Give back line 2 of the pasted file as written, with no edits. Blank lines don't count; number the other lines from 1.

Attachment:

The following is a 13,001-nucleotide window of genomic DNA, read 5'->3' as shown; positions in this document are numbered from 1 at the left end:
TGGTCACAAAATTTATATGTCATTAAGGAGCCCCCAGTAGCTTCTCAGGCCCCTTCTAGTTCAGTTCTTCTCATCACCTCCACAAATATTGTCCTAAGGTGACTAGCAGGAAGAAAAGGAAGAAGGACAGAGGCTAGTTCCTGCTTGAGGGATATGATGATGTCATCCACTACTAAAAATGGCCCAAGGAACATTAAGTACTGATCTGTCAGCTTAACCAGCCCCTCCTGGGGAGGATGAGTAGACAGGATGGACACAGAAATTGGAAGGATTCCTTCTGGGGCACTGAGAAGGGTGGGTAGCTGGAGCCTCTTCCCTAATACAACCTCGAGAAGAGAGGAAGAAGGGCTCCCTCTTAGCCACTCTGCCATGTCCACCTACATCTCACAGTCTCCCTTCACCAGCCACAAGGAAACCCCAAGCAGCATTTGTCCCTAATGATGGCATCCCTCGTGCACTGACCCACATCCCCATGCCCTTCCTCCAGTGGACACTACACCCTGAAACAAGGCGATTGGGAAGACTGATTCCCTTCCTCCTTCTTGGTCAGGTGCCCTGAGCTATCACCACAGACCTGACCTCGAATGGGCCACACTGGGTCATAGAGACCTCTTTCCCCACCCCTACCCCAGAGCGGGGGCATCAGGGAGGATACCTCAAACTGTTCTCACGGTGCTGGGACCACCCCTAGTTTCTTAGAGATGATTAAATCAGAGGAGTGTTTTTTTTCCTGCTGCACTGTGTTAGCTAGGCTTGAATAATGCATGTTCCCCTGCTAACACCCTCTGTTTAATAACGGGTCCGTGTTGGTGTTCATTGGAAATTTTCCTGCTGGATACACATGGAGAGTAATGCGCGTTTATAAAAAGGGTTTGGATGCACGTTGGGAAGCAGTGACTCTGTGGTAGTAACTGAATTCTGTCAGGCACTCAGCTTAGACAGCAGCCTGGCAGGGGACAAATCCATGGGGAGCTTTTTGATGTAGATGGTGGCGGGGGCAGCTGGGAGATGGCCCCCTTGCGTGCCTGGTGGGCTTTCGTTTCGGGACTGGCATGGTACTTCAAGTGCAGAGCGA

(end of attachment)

TGGTCACAAAATTTATATGTCATTAAGGAGCCCCCAGTAGCTTCTCAGGCCCCTTCTAGTTCAGTTCTTCTCATCACCTCCACAAATATTGTCCTAAGGTGACTAGCAGGAAGAAAAGGAAGAAGGACAGAGGCTAGTTCCTGCTTGAGGGATATGATGATGTCATCCACTACTAAAAATGGCCCAAGGAACATTAAGTACTGATCTGTCAGCTTAACCAGCCCCTCCTGGGGAGGATGAGTAGACAGGATGGACACAGAAATTGGAAGGATTCCTTCTGGGGCACTGAGAAGGGTGGGTAGCTGGAGCCTCTTCCCTAATACAACCTCGAGAAGAGAGGAAGAAGGGCTCCCTCTTAGCCACTCTGCCATGTCCACCTACATCTCACAGTCTCCCTTCACCAGCCACAAGGAAACCCCAAGCAGCATTTGTCCCTAATGATGGCATCCCTCGTGCACTGACCCACATCCCCATGCCCTTCCTCCAGTGGACACTACACCCTGAAACAAGGCGATTGGGAAGACTGATTCCCTTCCTCCTTCTTGGTCAGGTGCCCTGAGCTATCACCACAGACCTGACCTCGAATGGGCCACACTGGGTCATAGAGACCTCTTTCCCCACCCCTACCCCAGAGCGGGGGCATCAGGGAGGATACCTCAAACTGTTCTCACGGTGCTGGGACCACCCCTAGTTTCTTAGAGATGATTAAATCAGAGGAGTGTTTTTTTTCCTGCTGCACTGTGTTAGCTAGGCTTGAATAATGCATGTTCCCCTGCTAACACCCTCTGTTTAATAACGGGTCCGTGTTGGTGTTCATTGGAAATTTTCCTGCTGGATACACATGGAGAGTAATGCGCGTTTATAAAAAGGGTTTGGATGCACGTTGGGAAGCAGTGACTCTGTGGTAGTAACTGAATTCTGTCAGGCACTCAGCTTAGACAGCAGCCTGGCAGGGGACAAATCCATGGGGAGCTTTTTGATGTAGATGGTGGCGGGGGCAGCTGGGAGATGGCCCCCTTGCGTGCCTGGTGGGCTTTCGTTTCGGGACTGGCATGGTACTTCAAGTGCAGAGCGA